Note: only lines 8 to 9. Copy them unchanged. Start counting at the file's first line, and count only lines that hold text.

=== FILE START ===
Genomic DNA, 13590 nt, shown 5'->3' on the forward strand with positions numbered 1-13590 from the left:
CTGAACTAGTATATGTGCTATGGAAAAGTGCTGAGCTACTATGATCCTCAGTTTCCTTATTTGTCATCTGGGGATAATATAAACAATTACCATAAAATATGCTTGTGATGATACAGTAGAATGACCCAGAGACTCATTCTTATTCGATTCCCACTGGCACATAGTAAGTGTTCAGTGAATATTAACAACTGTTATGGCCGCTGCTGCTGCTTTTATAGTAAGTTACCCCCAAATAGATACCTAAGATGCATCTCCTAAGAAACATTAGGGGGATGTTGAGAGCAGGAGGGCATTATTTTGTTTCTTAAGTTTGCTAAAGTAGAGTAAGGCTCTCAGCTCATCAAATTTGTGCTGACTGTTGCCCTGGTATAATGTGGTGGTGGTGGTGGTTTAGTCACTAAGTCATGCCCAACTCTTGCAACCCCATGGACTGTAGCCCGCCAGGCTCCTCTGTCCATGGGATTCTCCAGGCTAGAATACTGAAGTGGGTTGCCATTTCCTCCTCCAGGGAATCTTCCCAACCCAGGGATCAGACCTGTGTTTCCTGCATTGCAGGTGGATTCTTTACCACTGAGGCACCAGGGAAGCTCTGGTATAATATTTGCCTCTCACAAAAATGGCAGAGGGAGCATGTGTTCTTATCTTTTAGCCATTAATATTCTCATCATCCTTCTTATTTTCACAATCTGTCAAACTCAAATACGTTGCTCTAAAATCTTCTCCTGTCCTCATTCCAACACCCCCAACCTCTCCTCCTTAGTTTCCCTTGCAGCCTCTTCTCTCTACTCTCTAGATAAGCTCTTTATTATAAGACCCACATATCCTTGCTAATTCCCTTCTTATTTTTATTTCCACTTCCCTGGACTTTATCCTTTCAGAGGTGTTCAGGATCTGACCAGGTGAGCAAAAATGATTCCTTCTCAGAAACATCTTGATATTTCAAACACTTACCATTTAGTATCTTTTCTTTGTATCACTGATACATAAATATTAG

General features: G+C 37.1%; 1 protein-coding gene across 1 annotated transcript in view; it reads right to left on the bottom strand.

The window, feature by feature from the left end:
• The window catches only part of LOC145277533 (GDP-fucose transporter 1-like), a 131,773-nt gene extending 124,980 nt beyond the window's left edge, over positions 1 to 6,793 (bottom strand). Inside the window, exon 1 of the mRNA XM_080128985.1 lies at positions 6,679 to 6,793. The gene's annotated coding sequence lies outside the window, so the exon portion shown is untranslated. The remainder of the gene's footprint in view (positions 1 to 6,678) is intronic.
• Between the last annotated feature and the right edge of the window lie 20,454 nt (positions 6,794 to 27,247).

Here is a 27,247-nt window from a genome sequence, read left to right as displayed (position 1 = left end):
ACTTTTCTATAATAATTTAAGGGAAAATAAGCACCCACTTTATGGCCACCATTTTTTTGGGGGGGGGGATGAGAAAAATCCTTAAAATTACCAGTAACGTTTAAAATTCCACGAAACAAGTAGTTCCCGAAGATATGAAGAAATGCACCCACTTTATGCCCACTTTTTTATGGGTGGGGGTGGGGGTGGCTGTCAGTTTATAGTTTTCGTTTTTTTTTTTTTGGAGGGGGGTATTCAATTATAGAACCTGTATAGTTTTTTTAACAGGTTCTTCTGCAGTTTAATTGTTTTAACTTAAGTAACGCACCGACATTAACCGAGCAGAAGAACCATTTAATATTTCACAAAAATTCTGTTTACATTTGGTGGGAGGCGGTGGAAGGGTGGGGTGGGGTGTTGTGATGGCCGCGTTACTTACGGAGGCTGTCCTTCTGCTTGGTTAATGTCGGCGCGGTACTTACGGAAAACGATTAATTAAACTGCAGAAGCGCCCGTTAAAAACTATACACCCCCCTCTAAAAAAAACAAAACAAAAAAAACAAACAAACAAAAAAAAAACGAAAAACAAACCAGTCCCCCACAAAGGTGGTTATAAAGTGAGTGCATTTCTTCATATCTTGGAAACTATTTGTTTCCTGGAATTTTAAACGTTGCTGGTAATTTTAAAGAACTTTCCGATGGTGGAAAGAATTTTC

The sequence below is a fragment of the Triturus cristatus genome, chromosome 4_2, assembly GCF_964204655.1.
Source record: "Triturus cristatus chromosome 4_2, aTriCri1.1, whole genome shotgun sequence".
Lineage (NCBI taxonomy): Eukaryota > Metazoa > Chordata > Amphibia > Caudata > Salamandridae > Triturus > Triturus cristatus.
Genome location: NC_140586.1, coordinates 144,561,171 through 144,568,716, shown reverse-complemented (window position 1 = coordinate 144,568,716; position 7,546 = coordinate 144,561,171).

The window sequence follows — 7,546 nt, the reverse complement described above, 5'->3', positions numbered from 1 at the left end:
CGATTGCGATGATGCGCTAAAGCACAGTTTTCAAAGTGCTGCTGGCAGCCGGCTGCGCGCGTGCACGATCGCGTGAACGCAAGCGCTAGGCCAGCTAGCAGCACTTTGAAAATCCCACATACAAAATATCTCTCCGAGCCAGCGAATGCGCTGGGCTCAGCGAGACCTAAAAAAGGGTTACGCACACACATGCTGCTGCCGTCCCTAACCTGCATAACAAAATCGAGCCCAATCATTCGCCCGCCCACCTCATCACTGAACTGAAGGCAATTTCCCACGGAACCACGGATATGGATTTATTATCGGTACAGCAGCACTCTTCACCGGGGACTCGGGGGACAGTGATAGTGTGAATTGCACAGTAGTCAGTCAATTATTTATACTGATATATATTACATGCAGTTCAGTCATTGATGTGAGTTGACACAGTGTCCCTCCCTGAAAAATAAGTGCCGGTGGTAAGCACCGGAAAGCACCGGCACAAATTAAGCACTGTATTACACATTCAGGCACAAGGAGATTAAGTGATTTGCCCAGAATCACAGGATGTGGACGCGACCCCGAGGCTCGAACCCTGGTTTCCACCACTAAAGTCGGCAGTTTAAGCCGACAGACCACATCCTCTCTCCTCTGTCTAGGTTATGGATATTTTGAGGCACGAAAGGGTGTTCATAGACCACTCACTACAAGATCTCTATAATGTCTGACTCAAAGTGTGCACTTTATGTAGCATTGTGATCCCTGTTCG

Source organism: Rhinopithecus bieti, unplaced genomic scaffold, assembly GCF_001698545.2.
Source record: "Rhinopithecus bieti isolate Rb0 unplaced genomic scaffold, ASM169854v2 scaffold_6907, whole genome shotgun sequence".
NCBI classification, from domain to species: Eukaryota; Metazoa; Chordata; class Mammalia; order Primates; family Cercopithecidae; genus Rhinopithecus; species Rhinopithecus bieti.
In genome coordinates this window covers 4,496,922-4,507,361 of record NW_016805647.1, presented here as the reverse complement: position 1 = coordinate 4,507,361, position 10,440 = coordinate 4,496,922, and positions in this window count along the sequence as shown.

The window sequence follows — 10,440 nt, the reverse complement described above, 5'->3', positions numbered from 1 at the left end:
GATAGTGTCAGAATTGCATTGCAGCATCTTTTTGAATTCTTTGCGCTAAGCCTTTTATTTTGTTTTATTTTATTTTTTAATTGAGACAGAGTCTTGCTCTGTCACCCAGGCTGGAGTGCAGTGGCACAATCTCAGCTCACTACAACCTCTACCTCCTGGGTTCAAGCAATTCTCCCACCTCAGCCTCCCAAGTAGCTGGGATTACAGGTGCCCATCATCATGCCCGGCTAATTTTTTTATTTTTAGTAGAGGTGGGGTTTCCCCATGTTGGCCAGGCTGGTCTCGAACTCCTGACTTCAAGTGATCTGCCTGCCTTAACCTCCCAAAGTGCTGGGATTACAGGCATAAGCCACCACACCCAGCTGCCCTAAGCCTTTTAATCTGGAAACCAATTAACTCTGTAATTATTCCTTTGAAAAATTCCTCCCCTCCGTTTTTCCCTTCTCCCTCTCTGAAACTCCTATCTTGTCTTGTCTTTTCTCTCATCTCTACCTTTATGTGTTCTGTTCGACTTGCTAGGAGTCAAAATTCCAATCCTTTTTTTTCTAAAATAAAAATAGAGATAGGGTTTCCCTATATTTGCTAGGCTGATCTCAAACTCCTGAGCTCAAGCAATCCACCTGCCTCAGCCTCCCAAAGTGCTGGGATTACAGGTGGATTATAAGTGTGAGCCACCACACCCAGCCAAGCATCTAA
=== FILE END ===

ACTTTTCTATAATAATTTAAGGGAAAATAAGCACCCACTTTATGGCCACCATTTTTTTGGGGGGGGGGATGAGAAAAATCCTTAAAATTACCAGTAACGTTTAAAATTCCACGAAACAAGTAGTTCCCGAAGATATGAAGAAATGCACCCACTTTATGCCCACTTTTTTATGGGTGGGGGTGGGGGTGGCTGTCAGTTTATAGTTTTCGTTTTTTTTTTTTTGGAGGGGGGTATTCAATTATAGAACCTGTATAGTTTTTTTAACAGGTTCTTCTGCAGTTTAATTGTTTTAACTTAAGTAACGCACCGACATTAACCGAGCAGAAGAACCATTTAATATTTCACAAAAATTCTGTTTACATTTGGTGGGAGGCGGTGGAAGGGTGGGGTGGGGTGTTGTGATGGCCGCGTTACTTACGGAGGCTGTCCTTCTGCTTGGTTAATGTCGGCGCGGTACTTACGGAAAACGATTAATTAAACTGCAGAAGCGCCCGTTAAAAACTATACACCCCCCTCTAAAAAAAACAAAACAAAAAAAACAAACAAACAAAAAAAAAACGAAAAACAAACCAGTCCCCCACAAAGGTGGTTATAAAGTGAGTGCATTTCTTCATATCTTGGAAACTATTTGTTTCCTGGAATTTTAAACGTTGCTGGTAATTTTAAAGAACTTTCCGATGGTGGAAAGAATTTTC

The sequence below is a fragment of the Triturus cristatus genome, chromosome 4_2, assembly GCF_964204655.1.